Just north of the US border lies the second largest country on earth. Canada’s population of 34 million is just over one tenth of the US population. In many ways, Canada is quite similar to the US. However, the mobile environment is quite different.
Canadians are still in the middle of the pack when it comes to mobile penetration. While the country was an early adopter of mobile technology, inexpensive land line phone services kept the growth of mobile at relatively modest levels throughout the 1990s. As of June 2010, Canadian wireless subscribers numbered 23.4 million.
Adoption of wireless has increased significantly over the past decade. With 75 percent of Canadian households having access to wireless phones and with the number of total wireless connections passing land line connections this year, Canada is moving quickly towards complete wireless adoption.
The past few years have seen a significant change in Canada’s mobile landscape. While the big 3 mobile players have maintained the lion’s share of the Canadian mobile market, a group of new entrants has been working hard to carve out specific niches for themselves. The efforts of the upstarts have not gone unnoticed by the incumbents and the result has been a surge in network investment, marketing and price competition.
An interesting aspect of the Canadian mobile industry is the marked absence of international mobile players on the Canadian scene. Names like Vodafone, AT&T and Telefonica are noticeably missing.
Since the 1980s, strict foreign ownership limitations have been placed on the Canadian mobile industry. Those limitations were never challenged by any of the multinational global mobile players. Not until a few years ago. In a landmark case, Globalive Wireless, through a sizable investment from Egypt based Orascom Telecom, was able to gain access to the Canadian market in 2009.
Globalive now operates under the Wind Mobile brand in most urban Canadian markets. As of November 2010, Wind Mobile’s subscriber base is listed at 140,000.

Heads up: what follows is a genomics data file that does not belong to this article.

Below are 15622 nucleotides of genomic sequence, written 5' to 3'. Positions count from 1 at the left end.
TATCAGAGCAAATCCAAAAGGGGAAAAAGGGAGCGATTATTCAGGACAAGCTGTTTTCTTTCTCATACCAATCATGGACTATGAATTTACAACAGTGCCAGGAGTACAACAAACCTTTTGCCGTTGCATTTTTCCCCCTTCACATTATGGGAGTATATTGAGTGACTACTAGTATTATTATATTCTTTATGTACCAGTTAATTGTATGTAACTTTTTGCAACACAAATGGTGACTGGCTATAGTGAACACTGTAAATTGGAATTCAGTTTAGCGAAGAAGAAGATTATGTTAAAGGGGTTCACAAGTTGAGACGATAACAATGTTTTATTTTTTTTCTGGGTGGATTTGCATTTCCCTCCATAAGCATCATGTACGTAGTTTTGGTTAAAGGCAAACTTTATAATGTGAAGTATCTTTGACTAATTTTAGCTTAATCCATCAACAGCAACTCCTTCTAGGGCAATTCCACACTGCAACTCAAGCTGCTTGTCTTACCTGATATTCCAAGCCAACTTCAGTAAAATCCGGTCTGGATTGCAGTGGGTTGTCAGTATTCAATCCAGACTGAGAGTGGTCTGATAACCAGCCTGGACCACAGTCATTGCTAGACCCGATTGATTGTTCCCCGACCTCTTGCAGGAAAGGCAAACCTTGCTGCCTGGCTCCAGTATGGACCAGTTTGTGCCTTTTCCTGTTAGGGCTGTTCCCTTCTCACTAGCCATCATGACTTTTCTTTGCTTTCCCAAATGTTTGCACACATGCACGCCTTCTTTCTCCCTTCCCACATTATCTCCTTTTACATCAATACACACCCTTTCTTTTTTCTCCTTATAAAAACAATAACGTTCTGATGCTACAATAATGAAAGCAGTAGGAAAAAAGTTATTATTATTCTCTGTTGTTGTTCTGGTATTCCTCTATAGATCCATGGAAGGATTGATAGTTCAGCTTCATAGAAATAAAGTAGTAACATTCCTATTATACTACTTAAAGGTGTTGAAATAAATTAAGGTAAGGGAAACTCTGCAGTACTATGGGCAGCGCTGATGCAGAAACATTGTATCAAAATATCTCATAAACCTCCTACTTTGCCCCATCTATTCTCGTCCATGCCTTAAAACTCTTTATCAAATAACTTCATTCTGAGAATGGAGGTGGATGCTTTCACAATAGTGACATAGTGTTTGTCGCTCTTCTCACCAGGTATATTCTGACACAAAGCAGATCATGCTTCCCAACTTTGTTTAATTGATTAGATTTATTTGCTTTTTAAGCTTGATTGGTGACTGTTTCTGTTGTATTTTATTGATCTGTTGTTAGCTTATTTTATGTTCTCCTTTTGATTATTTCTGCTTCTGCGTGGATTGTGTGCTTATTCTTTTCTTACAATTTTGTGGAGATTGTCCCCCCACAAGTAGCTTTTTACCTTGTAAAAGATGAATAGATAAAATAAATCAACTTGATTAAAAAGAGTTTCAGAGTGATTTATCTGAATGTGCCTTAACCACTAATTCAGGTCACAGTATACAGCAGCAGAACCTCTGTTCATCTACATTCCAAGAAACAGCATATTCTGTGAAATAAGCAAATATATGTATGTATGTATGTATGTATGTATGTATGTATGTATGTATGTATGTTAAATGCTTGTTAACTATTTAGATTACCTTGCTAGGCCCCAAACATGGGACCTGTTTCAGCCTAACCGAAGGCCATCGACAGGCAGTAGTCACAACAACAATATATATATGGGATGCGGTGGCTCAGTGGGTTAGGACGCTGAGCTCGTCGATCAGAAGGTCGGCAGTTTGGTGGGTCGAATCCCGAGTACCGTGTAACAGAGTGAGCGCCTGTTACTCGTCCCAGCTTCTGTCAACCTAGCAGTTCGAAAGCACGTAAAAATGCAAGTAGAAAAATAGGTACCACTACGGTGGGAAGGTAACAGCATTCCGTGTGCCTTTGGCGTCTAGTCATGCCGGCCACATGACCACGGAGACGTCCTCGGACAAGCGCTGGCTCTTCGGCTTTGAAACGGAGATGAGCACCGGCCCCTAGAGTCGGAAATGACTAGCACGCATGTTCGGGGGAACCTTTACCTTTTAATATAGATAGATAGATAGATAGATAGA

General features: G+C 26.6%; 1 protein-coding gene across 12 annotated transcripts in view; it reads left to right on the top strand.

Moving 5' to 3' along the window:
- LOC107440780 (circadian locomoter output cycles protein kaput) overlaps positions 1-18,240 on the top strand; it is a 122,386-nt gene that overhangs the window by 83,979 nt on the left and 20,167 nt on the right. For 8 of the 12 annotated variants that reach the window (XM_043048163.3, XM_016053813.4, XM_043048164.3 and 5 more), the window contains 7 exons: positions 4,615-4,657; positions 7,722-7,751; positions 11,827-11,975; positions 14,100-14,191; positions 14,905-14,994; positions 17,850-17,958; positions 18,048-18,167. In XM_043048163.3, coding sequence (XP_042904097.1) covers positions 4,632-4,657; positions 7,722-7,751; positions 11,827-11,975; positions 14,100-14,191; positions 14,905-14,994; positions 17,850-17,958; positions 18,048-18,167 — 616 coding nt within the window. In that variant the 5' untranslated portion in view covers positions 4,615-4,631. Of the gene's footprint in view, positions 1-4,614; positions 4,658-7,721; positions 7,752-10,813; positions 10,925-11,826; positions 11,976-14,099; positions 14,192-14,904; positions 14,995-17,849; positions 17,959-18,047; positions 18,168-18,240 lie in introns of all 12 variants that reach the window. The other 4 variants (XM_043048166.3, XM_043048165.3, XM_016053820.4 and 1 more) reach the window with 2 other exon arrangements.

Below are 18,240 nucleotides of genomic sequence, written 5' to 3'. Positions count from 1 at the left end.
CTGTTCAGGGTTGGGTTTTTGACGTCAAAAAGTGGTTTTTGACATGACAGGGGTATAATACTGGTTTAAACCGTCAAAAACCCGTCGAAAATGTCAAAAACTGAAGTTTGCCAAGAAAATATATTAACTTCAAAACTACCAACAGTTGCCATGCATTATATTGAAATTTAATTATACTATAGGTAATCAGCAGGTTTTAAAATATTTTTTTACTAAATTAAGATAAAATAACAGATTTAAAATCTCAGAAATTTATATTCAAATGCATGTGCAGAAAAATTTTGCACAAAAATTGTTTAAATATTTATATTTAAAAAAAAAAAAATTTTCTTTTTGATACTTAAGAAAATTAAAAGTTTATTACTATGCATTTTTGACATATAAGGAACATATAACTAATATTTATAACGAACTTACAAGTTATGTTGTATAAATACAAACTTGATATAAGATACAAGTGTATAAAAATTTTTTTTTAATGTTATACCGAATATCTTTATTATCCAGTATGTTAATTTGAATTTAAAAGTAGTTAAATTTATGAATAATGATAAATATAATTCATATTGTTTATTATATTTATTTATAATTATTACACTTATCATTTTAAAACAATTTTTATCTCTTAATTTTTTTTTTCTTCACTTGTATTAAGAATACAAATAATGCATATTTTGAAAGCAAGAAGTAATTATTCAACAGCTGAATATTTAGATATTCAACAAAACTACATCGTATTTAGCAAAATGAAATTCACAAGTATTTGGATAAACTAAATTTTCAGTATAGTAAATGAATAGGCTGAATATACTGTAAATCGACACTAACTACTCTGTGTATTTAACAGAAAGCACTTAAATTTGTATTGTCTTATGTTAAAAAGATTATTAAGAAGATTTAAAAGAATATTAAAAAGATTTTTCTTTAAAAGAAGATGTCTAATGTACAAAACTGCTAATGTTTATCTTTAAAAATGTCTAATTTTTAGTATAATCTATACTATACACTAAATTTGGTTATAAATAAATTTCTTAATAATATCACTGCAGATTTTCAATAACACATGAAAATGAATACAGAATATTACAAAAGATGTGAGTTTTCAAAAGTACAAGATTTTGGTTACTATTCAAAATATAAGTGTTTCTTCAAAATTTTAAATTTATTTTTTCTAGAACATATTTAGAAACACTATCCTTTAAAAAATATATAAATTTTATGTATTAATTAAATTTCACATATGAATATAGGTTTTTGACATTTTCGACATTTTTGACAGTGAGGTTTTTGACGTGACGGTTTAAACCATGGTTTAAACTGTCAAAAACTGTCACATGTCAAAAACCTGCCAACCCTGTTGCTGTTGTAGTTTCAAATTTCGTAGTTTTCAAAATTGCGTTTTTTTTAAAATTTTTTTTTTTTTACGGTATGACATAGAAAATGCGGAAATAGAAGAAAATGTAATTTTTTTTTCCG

Although that is a mere fraction of the subscriber numbers held by Rogers (8.881 Million), Bell (7.125 Million) and Telus (6.852 Million), the numbers show growth in a market that many believe has plenty of room to grow.
Canadian consumers have always been primarily postpaid. Postpaid represents more than 80 percent of the customer base for Rogers and Telus. Bell, mostly because of their primarily pre-paid Virgin Mobile brand, has a slightly lower percentage of postpaid customers with 76 percent reported as postpaid and 24 percent prepaid as of the end of the third quarter of 2010.
Canadians have also embraced messaging. As of June 2010, they sent more than 150 million text messages per day; growing from less than 100 million in June 2009 and 10 million in June 2006. The growth of Canadian messaging, as in many countries, has been nothing short of explosive.
Shortcodes, administered by the CWTA, continue to grow in popularity as well as functionality. With enterprise applications focused on SMS messaging, shortcodes have come to represent a ubiquitous and easy to use entry into the mobile marketplace for corporations and marketing agencies. In total, Canadians sent and received over a billion SMS messages through shortcodes in the first half of 2010.